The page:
Police threaten Cédric Lapointe with jail time for working solo, breaking COVID gym closure law

Photo credit: Corey Lansberg | Engineer: @ransbergdigital

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In December 2021, gyms in the province of Quebec, Canada – a province that currently requires you to be fully vaccinated even to purchase alcohol – were forced to close again due to COVID-19.

After being closed for nearly 400 days since the start of the pandemic, the gym of Cédric Lapointe, hope of the CrossFit Games, CrossFit 819 in Gatineau, has decided to continue operating under the pretext that it is safe and that its services are essential for physical and mental health.

The Gatineau Police Service got wind of it, visited him and contacted the Public Health Department, which took the gymnasium to court last week.

The verdict: CrossFit 819 has been found to be in violation of the province’s gym closure mandate according to Lapointe, and if anyone is caught working out in the gym, even alone and even the owner, they could face a sentence. from prison.

  • “We literally had 12 hours to prepare our file (before we had to go to court), and they had to prove we were breaking the law, which they did, and now if someone gets caught in the gym working out, they might go in jail for 30 days…so I’m not going to take a chance,” said Lapointe, who narrowly missed qualifying for the 2021 CrossFit Games when he placed eighth in the semifinals of the CrossFit West Coast Classic. .

For Lapointe, this blow is just another in a long line of challenges he has faced since the start of the pandemic in his ongoing struggle to find a place to train in peace.

Call me back: A year ago, on January 31, Lapointe was training alone at CrossFit 819, a 9,000-square-foot facility, when three police cars and six police officers stormed the gym and then kept him outside in shorts and a sweaty bandana in minus twenty degrees for almost an hour.

  • At the time in Quebec, only professional athletes, or the owner, were allowed to train in a gym, and because they did not recognize CrossFit as a professional sport, Lapointe, a trainer but not an owner, was not allowed to train.
  • Gym closures remained in effect in Quebec for some time after that, Lapointe therefore moved to Alpharetta, GA in April, where he trained for the next four months before returning to Canada in August of last year.

What happened next : Lapointe trained more peacefully in Quebec from August to December 2021, when the new mandate to close gyms came into effect. That being said, the police showed up weekly, Lapointe said, to make sure they were operating with the correct COVID protocols in place. At the time, even to set foot in a gym in Quebec, you had to be double vaccinated.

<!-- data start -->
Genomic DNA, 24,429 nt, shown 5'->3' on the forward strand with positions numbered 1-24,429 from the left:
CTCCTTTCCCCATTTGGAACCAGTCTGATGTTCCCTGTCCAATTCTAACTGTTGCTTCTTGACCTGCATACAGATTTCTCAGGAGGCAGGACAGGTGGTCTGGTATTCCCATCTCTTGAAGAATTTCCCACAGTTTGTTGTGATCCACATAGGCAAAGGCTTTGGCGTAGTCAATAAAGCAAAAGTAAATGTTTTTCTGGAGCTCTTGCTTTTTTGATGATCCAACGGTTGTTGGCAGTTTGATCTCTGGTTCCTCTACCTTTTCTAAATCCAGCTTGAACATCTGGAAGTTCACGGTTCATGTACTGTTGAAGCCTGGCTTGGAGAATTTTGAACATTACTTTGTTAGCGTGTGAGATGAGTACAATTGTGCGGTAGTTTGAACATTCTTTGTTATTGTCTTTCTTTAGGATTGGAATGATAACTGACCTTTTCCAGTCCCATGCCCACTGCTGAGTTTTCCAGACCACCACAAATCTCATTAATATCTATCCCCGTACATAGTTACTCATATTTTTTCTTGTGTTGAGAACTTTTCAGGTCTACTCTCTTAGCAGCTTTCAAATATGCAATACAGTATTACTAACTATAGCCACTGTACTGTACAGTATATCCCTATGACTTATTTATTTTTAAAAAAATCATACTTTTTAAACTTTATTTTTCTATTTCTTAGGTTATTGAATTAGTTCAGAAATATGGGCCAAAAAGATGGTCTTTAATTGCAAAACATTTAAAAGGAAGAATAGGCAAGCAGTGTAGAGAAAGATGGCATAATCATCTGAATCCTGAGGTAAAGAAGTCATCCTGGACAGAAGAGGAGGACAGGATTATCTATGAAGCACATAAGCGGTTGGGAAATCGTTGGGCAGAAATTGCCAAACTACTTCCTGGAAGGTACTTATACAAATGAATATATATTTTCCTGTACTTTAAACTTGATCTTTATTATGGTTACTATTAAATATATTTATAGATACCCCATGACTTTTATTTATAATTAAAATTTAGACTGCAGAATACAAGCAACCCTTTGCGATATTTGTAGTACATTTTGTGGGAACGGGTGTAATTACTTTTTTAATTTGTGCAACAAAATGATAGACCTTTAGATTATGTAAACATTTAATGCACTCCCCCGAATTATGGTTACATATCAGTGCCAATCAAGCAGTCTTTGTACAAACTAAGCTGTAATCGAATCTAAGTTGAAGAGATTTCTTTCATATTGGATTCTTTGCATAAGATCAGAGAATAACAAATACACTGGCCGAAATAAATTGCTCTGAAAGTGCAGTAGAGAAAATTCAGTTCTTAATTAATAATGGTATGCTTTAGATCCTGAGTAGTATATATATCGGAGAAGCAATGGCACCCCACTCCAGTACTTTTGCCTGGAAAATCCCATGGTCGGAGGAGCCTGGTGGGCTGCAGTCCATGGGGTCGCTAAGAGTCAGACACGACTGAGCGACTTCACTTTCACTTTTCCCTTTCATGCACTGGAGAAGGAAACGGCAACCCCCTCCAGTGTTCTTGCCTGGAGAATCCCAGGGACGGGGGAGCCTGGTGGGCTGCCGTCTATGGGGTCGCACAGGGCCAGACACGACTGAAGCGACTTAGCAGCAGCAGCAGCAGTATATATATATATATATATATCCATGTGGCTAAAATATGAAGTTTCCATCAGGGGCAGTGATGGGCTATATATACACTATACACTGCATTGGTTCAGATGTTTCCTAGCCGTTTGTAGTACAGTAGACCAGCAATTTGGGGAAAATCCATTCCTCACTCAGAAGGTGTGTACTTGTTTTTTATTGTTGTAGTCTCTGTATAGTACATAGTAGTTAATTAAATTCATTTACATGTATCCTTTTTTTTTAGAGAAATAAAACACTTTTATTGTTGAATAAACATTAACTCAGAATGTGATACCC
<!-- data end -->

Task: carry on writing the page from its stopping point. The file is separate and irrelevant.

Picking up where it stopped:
• “They said they were going to fine us (several times) because people weren’t two meters apart, or they were wearing their masks under their noses, but they never fined us,” Lapointe said, adding that the police showed up between 15 and 20 times between August and December. .
  • “But to be honest, they were really respectful at that time. and I kind of learned to deal with them and to be respectful to give them what they want, so that I can get what I want, which is peace and the ability to train “, he added.
  • But when gyms were forced to close again in December, the peace ended. “It’s so crazy. The government here actually recommends that people call their neighbors and businesses…and when they get a call, they have to come. We learned in court that the call was actually from another gym owner, but we don’t know who,” Lapointe said.
  • He added: “It’s so sad. They play people against people. Constantly… It’s terrible.

What happens now: CrossFit 819 continues to fight, this time through a Charter Challenge, where they hope to prove in court that the mandate to close gyms is unconstitutional. They will take their case to court next week, but it could take weeks or even months and a lot of money, Lapointe said.

  • In the meantime, Lapointe has been and will continue to train, illegally, at the gymnasium in his friend’s 10-by-15-foot garage. “I park far down the street and walk in because I don’t want a $6,000 fine,” he said.
  • Although he said he felt incredibly lucky to have a place to train, the training environment is far from ideal. “I have to hang inside the platform and the pull-up bar is super low, but I make that happen. I have a rowing machine and an assault bike, but I can’t do muscle-ups or rope climbs,” he said.

And after: With less than a month to go until CrossFit Open 2022, Lapointe admitted he wasn’t sure what was going to happen. “Honestly, I don’t know what I’m going to do…I’m really scared to sneak into the gym. I went to the gym last week to get some equipment (to take home) and the police were parked right there,” he said.

Another option could be to travel to the province of Ontario to do the Open if gyms open there before the start of the competition. “So that’s a possibility,” he said. “Or who knows, maybe our next interview will be in prison.”

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